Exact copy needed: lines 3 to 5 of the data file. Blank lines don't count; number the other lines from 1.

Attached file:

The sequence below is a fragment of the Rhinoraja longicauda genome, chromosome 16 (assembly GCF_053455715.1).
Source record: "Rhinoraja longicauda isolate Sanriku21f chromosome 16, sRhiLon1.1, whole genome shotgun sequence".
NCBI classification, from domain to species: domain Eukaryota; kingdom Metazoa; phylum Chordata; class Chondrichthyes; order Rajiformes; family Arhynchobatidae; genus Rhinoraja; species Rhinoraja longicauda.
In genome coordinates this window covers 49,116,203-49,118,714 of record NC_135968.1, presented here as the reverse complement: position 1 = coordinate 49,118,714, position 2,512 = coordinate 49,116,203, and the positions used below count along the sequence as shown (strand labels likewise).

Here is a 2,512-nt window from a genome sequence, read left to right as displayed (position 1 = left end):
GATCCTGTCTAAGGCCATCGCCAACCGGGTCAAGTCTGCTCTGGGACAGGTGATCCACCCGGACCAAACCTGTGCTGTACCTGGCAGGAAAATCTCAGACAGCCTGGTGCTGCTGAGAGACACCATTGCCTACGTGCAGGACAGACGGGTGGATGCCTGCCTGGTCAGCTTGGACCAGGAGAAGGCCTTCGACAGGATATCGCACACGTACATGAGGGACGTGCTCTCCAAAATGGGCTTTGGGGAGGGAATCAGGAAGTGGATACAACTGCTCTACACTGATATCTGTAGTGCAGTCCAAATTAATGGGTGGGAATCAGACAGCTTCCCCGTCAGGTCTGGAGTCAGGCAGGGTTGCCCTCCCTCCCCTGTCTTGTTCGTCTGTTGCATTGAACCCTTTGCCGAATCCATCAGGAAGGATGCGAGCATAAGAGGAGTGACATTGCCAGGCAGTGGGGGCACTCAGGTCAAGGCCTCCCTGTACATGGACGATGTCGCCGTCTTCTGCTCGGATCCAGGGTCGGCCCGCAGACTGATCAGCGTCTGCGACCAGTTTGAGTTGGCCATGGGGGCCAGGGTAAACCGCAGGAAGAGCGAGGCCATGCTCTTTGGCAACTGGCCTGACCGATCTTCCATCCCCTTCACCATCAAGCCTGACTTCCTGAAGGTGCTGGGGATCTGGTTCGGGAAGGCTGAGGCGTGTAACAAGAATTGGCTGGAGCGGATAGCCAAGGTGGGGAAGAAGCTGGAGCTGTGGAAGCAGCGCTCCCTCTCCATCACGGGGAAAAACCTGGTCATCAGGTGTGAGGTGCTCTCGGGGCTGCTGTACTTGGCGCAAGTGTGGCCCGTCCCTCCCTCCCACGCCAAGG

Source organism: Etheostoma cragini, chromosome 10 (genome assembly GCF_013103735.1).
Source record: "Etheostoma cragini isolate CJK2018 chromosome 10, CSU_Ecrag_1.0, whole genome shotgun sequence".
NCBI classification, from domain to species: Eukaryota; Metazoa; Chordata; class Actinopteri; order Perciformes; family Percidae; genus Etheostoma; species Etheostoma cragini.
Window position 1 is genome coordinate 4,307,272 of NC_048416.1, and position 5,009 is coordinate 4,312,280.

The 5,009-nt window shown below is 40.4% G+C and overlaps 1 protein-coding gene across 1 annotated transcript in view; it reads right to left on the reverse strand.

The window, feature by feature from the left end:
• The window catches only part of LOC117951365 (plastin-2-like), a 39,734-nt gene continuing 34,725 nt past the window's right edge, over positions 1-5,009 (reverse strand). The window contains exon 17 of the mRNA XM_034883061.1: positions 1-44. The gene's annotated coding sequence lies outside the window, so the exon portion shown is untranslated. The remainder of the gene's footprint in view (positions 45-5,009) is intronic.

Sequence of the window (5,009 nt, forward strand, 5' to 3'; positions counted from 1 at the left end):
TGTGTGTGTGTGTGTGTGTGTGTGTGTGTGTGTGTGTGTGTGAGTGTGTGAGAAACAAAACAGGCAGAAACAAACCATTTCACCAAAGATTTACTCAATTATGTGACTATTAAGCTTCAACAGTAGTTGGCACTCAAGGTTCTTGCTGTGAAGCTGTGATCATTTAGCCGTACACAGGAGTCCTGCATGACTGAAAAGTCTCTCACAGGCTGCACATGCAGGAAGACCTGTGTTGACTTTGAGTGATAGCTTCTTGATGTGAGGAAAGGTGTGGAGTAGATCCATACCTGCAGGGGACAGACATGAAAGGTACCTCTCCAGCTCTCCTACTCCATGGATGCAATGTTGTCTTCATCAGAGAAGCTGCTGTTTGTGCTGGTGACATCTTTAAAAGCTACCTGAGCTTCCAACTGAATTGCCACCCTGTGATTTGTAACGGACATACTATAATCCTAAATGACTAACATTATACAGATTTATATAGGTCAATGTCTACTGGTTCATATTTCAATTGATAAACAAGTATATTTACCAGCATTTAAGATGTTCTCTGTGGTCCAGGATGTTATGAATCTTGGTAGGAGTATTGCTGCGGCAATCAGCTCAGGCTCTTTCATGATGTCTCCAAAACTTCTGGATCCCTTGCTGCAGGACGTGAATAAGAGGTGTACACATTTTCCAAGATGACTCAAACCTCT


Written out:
NCBI classification, from domain to species: domain Eukaryota; kingdom Metazoa; phylum Chordata; class Chondrichthyes; order Rajiformes; family Arhynchobatidae; genus Rhinoraja; species Rhinoraja longicauda.
In genome coordinates this window covers 49,116,203-49,118,714 of record NC_135968.1, presented here as the reverse complement: position 1 = coordinate 49,118,714, position 2,512 = coordinate 49,116,203, and the positions used below count along the sequence as shown (strand labels likewise).

Here is a 2,512-nt window from a genome sequence, read left to right as displayed (position 1 = left end):